While some groups have studied the levels of antibodies that bind the SARS-CoV-2 spike protein to try to gauge patients’ immune response to vaccination, none of these studies have looked specifically at a group of antibodies called neutralising antibodies. These are difficult antibodies to test for because you need to work with live cultures of the SARS-CoV-2 virus. However, these antibodies provide the most important kind of protection against infection because they bind to the spike protein and stop the virus entering cells. Viruses that are covered by neutralising antibodies are also recognised for destruction by the immune system. Data from previous studies suggest that neutralising antibody levels are a good predictor of how well a vaccine works and how well the recipient is protected. Using their test, the team can easily test for neutralising antibodies against multiple different Covid-19 variants, including Omicron.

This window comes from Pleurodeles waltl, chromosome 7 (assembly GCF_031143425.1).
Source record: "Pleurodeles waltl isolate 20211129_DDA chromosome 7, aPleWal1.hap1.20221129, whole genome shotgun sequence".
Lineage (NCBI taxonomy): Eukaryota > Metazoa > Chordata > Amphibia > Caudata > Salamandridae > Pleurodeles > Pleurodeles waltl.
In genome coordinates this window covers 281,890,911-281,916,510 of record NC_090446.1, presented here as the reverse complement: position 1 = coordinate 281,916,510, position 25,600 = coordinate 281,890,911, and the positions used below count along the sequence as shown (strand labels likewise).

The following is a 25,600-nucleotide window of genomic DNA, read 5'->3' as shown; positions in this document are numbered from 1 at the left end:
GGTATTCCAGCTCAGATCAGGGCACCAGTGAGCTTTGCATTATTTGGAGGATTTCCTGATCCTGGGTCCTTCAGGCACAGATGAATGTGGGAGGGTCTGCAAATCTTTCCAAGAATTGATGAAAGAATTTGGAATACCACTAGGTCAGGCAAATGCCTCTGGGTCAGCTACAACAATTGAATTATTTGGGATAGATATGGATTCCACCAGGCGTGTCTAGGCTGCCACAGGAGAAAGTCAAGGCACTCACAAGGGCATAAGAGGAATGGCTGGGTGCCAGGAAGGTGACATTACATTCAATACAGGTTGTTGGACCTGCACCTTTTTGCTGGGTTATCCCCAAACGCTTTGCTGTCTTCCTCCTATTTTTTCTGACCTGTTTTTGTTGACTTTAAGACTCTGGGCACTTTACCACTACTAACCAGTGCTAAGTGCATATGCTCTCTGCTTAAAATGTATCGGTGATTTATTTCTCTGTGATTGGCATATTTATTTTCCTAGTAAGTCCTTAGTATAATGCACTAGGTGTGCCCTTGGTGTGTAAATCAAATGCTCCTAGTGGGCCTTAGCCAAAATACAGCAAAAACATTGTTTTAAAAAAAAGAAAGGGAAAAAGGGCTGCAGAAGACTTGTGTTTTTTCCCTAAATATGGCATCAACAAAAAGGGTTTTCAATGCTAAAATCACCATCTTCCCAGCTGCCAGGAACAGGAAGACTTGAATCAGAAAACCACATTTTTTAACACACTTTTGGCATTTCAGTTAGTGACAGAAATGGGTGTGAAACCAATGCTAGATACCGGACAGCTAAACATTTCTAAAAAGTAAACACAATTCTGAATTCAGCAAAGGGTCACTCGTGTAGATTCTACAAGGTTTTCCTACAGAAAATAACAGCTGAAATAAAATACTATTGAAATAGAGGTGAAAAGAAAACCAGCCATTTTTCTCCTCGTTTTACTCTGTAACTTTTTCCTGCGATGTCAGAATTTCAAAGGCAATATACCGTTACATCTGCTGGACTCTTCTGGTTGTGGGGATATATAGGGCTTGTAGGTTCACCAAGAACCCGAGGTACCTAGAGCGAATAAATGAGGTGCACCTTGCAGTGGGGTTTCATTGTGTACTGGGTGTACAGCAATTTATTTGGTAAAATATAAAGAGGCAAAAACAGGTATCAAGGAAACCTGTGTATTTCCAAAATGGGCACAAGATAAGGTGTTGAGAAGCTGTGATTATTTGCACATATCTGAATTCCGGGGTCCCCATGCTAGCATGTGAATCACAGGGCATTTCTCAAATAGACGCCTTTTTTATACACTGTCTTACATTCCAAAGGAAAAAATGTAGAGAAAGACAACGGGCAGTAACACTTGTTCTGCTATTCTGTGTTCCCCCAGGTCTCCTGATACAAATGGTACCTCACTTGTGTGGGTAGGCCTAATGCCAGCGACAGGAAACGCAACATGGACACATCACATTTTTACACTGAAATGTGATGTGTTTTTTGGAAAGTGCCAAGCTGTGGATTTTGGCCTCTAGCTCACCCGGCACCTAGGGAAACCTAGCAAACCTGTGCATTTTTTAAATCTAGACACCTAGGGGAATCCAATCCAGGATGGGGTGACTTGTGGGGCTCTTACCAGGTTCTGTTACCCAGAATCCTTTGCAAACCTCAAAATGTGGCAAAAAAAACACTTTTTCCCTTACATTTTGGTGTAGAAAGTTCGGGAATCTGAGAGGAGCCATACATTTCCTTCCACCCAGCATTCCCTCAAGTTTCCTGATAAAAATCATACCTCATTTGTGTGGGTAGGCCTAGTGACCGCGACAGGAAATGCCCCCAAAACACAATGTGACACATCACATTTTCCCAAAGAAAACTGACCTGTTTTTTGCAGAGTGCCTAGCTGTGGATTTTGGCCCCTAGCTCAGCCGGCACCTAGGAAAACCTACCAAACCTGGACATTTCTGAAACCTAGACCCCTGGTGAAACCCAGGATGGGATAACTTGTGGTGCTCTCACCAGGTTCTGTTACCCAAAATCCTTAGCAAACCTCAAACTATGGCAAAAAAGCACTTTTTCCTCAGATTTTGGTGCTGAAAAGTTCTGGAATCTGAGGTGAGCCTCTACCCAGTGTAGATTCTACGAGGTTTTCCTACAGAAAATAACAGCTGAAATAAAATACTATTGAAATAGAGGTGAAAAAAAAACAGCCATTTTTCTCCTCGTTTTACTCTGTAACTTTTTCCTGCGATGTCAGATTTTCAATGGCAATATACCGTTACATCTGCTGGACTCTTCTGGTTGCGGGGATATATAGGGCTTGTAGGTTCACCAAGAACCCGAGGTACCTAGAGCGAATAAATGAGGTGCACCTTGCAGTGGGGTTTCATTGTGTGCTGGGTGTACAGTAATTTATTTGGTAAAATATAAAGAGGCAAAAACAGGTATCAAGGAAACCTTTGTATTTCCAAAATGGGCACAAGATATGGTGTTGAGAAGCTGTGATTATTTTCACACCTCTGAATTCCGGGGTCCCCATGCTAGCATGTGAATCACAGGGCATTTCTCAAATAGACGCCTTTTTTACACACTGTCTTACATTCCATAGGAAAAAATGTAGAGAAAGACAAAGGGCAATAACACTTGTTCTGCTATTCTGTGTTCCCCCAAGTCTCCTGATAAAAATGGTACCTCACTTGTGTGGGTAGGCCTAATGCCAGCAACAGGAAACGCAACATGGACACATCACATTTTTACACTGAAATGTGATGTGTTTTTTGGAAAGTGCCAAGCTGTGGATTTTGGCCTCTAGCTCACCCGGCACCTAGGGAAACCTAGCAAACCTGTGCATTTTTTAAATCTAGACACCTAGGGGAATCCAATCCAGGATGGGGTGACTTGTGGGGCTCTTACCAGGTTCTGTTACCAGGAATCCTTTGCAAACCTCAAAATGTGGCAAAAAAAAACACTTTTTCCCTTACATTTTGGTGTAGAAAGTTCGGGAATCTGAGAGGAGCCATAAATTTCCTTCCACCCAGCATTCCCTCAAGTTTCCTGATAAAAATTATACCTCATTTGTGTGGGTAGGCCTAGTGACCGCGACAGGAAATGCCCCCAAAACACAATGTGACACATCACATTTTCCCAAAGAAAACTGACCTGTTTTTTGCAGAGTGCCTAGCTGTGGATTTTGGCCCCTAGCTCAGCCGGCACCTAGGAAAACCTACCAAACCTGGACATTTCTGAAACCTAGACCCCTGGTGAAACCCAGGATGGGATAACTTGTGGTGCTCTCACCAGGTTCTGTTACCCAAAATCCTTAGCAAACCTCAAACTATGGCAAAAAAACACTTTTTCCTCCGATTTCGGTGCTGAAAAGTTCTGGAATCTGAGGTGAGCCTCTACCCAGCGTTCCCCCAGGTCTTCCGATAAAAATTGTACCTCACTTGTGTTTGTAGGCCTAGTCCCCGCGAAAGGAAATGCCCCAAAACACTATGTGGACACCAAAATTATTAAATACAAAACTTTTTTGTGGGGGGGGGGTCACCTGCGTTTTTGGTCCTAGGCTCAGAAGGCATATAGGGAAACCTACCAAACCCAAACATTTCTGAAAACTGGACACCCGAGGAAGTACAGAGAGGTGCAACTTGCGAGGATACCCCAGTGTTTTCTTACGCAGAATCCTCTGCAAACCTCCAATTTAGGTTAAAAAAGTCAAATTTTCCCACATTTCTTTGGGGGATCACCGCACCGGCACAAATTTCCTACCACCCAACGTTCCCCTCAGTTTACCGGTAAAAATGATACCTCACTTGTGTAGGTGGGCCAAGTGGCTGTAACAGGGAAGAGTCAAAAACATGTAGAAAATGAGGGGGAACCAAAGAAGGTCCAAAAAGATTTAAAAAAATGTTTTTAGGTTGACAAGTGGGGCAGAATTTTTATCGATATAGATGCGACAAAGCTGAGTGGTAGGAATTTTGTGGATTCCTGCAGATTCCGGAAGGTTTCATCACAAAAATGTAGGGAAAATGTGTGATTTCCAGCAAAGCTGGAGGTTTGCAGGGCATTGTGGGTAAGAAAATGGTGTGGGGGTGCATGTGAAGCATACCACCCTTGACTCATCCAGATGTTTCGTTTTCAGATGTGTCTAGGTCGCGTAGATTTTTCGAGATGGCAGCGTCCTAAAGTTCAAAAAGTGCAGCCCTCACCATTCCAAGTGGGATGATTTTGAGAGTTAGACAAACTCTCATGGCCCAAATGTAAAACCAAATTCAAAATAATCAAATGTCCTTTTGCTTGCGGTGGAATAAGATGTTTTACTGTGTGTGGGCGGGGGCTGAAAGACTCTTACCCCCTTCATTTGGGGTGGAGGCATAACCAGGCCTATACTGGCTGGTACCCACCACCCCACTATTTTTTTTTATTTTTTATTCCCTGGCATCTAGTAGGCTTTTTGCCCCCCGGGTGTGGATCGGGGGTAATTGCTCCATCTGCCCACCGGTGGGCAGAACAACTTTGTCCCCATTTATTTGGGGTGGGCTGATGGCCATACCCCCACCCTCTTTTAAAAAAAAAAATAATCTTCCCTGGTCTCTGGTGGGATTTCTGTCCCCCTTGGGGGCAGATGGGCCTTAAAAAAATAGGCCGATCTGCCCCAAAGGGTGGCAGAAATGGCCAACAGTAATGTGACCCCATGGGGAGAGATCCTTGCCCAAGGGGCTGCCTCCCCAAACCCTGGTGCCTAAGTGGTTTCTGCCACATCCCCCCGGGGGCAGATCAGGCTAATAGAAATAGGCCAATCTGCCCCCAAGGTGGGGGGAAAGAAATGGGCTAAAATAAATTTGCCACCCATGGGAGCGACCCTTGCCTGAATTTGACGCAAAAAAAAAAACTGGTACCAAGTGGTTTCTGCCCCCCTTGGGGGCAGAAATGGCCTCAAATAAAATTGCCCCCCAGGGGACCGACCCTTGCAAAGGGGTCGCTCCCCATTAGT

In August, we shared the first results from this study, comparing neutralising antibodies in kidney patients who receive in-hospital dialysis after two doses of either the Pfizer/BioNTech or the Oxford/AstraZeneca vaccine. The researchers found that those who had received the Pfizer/BioNTech mRNA vaccine had six-times higher levels of neutralising antibodies against the Delta variant than patients vaccinated with the Oxford/AstraZeneca vaccine.
Since this paper was published, the team have been investigating immune responses before and after three vaccine doses and they have also been able to test for neutralising antibodies against the Omicron variant.
In the new paper, the team measured the levels of neutralising antibodies against the Omicron and Delta variants in 98 patients who travel to hospital for dialysis sessions at around 158 days after their second dose of vaccine and at around 27 days after their third vaccine dose. Patient samples were gathered by researchers in Leicester and Cambridge. The patients’ first and second doses were either Pfizer/BioNTech or Oxford/AstraZeneca. All patients received the Pfizer/BioNTech vaccine for their third dose.
After two doses of the Oxford/AstraZeneca vaccine, most patients’ antibody levels against both Delta and Omicron were too low to be detected. Most patients who received the Pfizer/BioNTech vaccine did produce antibodies against the Delta variant but their antibody levels against Omicron were undetectable.